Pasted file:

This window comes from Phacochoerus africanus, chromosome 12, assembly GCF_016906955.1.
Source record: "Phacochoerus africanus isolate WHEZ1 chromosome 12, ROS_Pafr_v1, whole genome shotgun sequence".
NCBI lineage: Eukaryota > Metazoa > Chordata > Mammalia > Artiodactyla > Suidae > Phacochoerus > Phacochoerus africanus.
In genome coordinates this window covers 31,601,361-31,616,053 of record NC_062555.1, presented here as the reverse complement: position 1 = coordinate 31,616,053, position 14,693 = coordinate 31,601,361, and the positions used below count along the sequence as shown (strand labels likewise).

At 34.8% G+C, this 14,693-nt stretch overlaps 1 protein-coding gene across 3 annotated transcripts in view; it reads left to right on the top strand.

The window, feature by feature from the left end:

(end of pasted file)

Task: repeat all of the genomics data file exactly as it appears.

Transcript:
This window comes from Phacochoerus africanus, chromosome 12, assembly GCF_016906955.1.
Source record: "Phacochoerus africanus isolate WHEZ1 chromosome 12, ROS_Pafr_v1, whole genome shotgun sequence".
NCBI lineage: Eukaryota > Metazoa > Chordata > Mammalia > Artiodactyla > Suidae > Phacochoerus > Phacochoerus africanus.
In genome coordinates this window covers 31,601,361-31,616,053 of record NC_062555.1, presented here as the reverse complement: position 1 = coordinate 31,616,053, position 14,693 = coordinate 31,601,361, and the positions used below count along the sequence as shown (strand labels likewise).

At 34.8% G+C, this 14,693-nt stretch overlaps 1 protein-coding gene across 3 annotated transcripts in view; it reads left to right on the top strand.

The window, feature by feature from the left end: